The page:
It’s too bad that people can’t predict where and when life-altering situations will take place. If we could, perhaps we would be a lot better prepared when our "old life" ends and a "new" one begins. Even if we weren’t able to change anything, a warning would allow us to start the long process of adjusting to the changes we would be dealing with in the near future. We could study whatever ailment, disability or situation we were about to face. We could inform our friends and family of our upcoming situation so that they too could understand what was coming and decide how they could deal with it and help us as well.
Unfortunately, we don’t have that ability, so as most people would be, I was totally unprepared for what happened to me in the fall of 1991. I couldn’t have known that I was about to begin an entirely new life—one full of questions, misunderstandings and pain, and yet one that, in its own way, is perhaps better and more fulfilling than the one I had known before.
I was twenty-two years old, was completing my fifth year of undergraduate work, and had just been accepted to a master’s program in physical therapy at a university in Forest Grove, Oregon. Gaining acceptance into the program was no small accomplishment. Each year, thirty-two people were chosen out of approximately 450 applicants. I was to begin the program that fall, and was finishing the spring semester of undergraduate work.
I was not dating anyone at that time, and checking out some of my classmates, I singled out this cute guy I wanted to meet. I was taking a physics lab; he was teaching the same lab to a different group but would come in from time to time to talk with our instructor. We met a few times in the library, talked with each other at our apartments, and decided to go out on a date.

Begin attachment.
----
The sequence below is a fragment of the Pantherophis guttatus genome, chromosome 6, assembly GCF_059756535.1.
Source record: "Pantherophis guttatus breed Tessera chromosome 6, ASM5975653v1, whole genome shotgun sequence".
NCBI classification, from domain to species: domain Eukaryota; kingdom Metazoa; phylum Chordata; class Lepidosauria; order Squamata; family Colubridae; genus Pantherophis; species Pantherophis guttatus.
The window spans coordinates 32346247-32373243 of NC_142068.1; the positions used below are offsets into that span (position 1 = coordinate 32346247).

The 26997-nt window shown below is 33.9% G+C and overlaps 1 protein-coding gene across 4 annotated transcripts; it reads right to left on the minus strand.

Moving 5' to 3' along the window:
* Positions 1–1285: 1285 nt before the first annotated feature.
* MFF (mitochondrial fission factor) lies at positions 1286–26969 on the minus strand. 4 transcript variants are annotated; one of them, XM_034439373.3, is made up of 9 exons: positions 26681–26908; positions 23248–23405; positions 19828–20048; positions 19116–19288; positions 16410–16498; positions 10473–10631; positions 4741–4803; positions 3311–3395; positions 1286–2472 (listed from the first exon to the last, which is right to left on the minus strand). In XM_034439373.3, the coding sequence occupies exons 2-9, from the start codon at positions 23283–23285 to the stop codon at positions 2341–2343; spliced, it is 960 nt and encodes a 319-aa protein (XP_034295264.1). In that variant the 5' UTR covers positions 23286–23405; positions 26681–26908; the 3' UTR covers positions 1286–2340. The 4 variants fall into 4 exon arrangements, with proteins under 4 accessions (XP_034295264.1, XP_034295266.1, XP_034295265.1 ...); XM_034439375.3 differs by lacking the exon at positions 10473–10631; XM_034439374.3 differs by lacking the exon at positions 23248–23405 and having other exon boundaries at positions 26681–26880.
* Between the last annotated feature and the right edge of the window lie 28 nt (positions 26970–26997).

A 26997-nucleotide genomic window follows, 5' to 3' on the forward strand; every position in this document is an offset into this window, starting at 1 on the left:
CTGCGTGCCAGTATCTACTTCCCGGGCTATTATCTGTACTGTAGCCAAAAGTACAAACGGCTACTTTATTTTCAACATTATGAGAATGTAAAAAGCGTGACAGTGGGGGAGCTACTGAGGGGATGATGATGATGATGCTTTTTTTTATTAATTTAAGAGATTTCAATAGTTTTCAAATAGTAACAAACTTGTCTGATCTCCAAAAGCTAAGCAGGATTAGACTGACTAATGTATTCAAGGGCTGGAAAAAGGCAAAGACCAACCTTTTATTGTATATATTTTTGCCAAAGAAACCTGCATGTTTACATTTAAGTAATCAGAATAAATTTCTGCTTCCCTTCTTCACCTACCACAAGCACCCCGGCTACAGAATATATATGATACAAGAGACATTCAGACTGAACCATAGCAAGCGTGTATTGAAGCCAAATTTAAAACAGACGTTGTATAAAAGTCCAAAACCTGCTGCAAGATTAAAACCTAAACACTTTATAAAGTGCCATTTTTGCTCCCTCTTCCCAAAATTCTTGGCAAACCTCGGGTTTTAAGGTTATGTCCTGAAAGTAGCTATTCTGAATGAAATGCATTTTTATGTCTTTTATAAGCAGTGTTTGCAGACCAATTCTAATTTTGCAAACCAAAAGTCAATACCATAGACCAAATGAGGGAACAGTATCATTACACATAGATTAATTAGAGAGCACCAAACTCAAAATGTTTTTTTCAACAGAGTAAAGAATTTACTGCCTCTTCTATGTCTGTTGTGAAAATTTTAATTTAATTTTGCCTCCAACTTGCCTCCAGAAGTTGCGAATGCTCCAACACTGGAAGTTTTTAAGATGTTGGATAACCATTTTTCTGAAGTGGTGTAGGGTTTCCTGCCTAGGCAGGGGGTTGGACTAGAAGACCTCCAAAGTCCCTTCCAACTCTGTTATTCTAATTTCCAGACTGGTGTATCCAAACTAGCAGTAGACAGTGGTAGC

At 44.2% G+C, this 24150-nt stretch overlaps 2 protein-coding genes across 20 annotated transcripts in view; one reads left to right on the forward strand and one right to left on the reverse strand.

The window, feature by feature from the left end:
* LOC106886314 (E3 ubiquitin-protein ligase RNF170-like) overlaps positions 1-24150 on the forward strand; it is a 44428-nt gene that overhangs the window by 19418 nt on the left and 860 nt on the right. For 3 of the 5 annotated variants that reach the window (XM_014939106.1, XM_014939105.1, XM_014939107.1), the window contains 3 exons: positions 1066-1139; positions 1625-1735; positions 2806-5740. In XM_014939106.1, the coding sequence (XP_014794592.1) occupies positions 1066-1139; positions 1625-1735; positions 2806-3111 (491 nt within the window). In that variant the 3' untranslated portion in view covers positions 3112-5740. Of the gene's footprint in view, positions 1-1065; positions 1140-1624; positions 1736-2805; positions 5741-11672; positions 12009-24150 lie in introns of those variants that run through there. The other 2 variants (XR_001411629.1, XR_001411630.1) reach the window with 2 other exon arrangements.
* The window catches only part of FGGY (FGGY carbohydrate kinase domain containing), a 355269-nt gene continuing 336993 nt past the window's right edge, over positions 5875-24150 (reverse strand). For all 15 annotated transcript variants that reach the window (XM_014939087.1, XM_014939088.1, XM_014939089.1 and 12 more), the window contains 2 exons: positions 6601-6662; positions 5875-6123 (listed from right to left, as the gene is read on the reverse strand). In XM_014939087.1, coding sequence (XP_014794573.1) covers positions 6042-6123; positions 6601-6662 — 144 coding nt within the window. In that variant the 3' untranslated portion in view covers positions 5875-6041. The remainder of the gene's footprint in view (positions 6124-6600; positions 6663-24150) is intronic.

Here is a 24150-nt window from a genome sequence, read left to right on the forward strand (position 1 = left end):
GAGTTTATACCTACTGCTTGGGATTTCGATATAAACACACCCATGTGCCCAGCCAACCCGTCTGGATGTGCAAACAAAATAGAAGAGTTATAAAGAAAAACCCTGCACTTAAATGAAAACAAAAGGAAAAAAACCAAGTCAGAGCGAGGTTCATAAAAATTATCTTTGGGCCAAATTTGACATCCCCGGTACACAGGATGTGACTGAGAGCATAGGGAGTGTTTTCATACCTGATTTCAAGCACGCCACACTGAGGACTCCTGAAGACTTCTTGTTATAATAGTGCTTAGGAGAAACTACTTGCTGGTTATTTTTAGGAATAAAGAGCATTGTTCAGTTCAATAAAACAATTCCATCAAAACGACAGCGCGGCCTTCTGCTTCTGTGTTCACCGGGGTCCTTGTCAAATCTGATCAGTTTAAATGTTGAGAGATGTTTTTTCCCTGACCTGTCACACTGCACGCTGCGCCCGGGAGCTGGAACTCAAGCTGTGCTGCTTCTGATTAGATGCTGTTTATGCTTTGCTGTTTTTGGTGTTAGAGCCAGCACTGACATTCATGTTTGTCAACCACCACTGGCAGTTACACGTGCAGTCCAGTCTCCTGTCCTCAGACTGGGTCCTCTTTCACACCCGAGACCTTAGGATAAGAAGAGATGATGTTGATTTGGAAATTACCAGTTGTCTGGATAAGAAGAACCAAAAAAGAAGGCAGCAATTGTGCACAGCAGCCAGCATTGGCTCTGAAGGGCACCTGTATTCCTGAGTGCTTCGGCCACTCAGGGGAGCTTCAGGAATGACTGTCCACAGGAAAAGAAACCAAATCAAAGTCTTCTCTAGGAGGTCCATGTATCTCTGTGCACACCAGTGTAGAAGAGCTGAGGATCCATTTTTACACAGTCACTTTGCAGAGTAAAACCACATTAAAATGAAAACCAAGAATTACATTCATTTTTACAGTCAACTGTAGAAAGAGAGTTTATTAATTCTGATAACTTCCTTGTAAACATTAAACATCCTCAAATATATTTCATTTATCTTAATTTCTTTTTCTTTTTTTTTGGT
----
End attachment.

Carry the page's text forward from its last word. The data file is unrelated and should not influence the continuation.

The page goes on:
So on a chilly November evening, Bill and I met in the school library and went out for pizza. The restaurant we drove to was closed, so we drove around the back roads, took some photos, drove toward the beach, and talked until about 4 a.m. A few days later, on November 24, we decided to head out to the pizza place again. This time it was open. We ate pizza, had a beer, played several games of pool, and joked with each other. After enjoying that, we stopped to visit a friend, and then drove to a grocery store. After buying peanut butter cups, we decided to go out to try to get a photo of a rustic barn we had seen on our first trip.
I knew that I wanted Bill to meet my family, so while we were on our way to the barn, I was trying to muster the courage to ask him to join my family for Thanksgiving dinner.
It was slippery and wet out—a typical fall night in Oregon. As we drove along the back roads at about one a.m., trying to find the barn, we turned a corner, hit some gravel and started sliding off the road. I remember my heart sinking into my stomach as I realized what was about to happen. As we hit the telephone pole, I remember hearing the sound of the impact and breaking glass as I blacked out.